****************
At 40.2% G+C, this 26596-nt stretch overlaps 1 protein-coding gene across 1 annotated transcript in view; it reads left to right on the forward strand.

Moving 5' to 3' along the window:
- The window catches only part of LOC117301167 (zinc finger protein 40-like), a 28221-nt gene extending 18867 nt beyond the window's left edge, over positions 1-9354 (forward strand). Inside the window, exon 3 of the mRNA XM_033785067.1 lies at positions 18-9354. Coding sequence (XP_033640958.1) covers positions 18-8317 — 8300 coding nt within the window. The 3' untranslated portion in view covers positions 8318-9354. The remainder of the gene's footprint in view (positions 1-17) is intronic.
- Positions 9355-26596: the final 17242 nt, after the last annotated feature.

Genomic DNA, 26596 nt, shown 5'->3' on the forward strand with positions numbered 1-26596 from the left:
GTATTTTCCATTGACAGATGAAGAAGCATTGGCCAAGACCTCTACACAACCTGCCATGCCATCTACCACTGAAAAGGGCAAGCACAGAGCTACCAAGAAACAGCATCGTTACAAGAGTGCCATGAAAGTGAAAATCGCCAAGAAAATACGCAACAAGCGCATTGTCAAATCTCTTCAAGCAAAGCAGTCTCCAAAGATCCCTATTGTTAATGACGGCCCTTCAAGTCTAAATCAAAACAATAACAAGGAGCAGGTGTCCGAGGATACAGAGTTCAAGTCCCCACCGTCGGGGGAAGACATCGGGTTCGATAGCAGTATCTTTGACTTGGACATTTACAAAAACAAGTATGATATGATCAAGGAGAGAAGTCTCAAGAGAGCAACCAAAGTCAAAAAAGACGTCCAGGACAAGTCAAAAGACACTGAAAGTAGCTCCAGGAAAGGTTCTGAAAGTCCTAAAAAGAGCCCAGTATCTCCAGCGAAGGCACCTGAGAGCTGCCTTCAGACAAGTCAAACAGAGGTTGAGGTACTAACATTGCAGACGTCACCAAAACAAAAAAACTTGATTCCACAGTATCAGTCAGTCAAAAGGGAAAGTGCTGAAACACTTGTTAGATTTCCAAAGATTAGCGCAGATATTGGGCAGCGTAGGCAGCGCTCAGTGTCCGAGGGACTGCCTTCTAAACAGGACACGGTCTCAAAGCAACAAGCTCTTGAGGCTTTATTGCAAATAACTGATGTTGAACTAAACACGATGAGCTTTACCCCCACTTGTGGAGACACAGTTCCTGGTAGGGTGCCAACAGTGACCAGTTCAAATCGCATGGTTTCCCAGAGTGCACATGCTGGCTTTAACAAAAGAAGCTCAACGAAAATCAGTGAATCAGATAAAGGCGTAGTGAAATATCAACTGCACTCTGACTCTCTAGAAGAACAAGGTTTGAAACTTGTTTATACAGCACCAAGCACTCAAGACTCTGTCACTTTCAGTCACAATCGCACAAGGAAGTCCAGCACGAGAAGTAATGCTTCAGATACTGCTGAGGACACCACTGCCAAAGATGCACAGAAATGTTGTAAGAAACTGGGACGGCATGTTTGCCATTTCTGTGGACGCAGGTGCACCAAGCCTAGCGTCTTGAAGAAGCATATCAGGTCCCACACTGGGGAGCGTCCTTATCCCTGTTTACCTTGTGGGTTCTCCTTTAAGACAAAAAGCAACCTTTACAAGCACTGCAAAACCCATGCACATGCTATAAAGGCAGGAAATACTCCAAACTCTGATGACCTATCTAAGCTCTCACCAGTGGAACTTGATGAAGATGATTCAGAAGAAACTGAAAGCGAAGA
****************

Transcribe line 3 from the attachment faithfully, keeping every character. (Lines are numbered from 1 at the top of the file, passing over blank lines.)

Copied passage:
- The window catches only part of LOC117301167 (zinc finger protein 40-like), a 28221-nt gene extending 18867 nt beyond the window's left edge, over positions 1-9354 (forward strand). Inside the window, exon 3 of the mRNA XM_033785067.1 lies at positions 18-9354. Coding sequence (XP_033640958.1) covers positions 18-8317 — 8300 coding nt within the window. The 3' untranslated portion in view covers positions 8318-9354. The remainder of the gene's footprint in view (positions 1-17) is intronic.